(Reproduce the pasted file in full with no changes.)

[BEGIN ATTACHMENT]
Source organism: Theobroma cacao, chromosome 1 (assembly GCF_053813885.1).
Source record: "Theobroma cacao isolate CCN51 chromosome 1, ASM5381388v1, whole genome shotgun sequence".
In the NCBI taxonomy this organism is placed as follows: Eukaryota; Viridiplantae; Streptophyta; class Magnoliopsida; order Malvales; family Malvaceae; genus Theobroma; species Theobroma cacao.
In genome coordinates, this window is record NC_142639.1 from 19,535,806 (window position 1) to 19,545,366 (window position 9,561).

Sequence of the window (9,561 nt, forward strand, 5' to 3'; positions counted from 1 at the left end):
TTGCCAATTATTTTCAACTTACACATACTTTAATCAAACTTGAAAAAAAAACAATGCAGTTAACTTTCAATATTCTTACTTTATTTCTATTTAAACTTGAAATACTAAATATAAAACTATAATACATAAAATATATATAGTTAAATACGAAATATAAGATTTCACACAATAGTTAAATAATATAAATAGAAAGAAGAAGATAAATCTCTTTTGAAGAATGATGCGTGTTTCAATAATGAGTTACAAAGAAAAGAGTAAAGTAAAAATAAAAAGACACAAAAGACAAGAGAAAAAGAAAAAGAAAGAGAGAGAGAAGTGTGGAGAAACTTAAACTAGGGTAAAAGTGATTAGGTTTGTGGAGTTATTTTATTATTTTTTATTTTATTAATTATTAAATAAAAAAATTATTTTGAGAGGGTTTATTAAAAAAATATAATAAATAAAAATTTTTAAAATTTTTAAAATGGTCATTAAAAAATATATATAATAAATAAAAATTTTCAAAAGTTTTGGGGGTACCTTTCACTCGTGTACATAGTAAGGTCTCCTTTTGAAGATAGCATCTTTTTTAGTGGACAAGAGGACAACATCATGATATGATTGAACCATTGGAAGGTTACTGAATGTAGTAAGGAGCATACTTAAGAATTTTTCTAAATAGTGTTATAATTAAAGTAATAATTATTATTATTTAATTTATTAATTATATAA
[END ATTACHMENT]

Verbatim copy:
Source organism: Theobroma cacao, chromosome 1 (assembly GCF_053813885.1).
Source record: "Theobroma cacao isolate CCN51 chromosome 1, ASM5381388v1, whole genome shotgun sequence".
In the NCBI taxonomy this organism is placed as follows: Eukaryota; Viridiplantae; Streptophyta; class Magnoliopsida; order Malvales; family Malvaceae; genus Theobroma; species Theobroma cacao.
In genome coordinates, this window is record NC_142639.1 from 19,535,806 (window position 1) to 19,545,366 (window position 9,561).

Sequence of the window (9,561 nt, forward strand, 5' to 3'; positions counted from 1 at the left end):
TTGCCAATTATTTTCAACTTACACATACTTTAATCAAACTTGAAAAAAAAACAATGCAGTTAACTTTCAATATTCTTACTTTATTTCTATTTAAACTTGAAATACTAAATATAAAACTATAATACATAAAATATATATAGTTAAATACGAAATATAAGATTTCACACAATAGTTAAATAATATAAATAGAAAGAAGAAGATAAATCTCTTTTGAAGAATGATGCGTGTTTCAATAATGAGTTACAAAGAAAAGAGTAAAGTAAAAATAAAAAGACACAAAAGACAAGAGAAAAAGAAAAAGAAAGAGAGAGAGAAGTGTGGAGAAACTTAAACTAGGGTAAAAGTGATTAGGTTTGTGGAGTTATTTTATTATTTTTTATTTTATTAATTATTAAATAAAAAAATTATTTTGAGAGGGTTTATTAAAAAAATATAATAAATAAAAATTTTTAAAATTTTTAAAATGGTCATTAAAAAATATATATAATAAATAAAAATTTTCAAAAGTTTTGGGGGTACCTTTCACTCGTGTACATAGTAAGGTCTCCTTTTGAAGATAGCATCTTTTTTAGTGGACAAGAGGACAACATCATGATATGATTGAACCATTGGAAGGTTACTGAATGTAGTAAGGAGCATACTTAAGAATTTTTCTAAATAGTGTTATAATTAAAGTAATAATTATTATTATTTAATTTATTAATTATATAA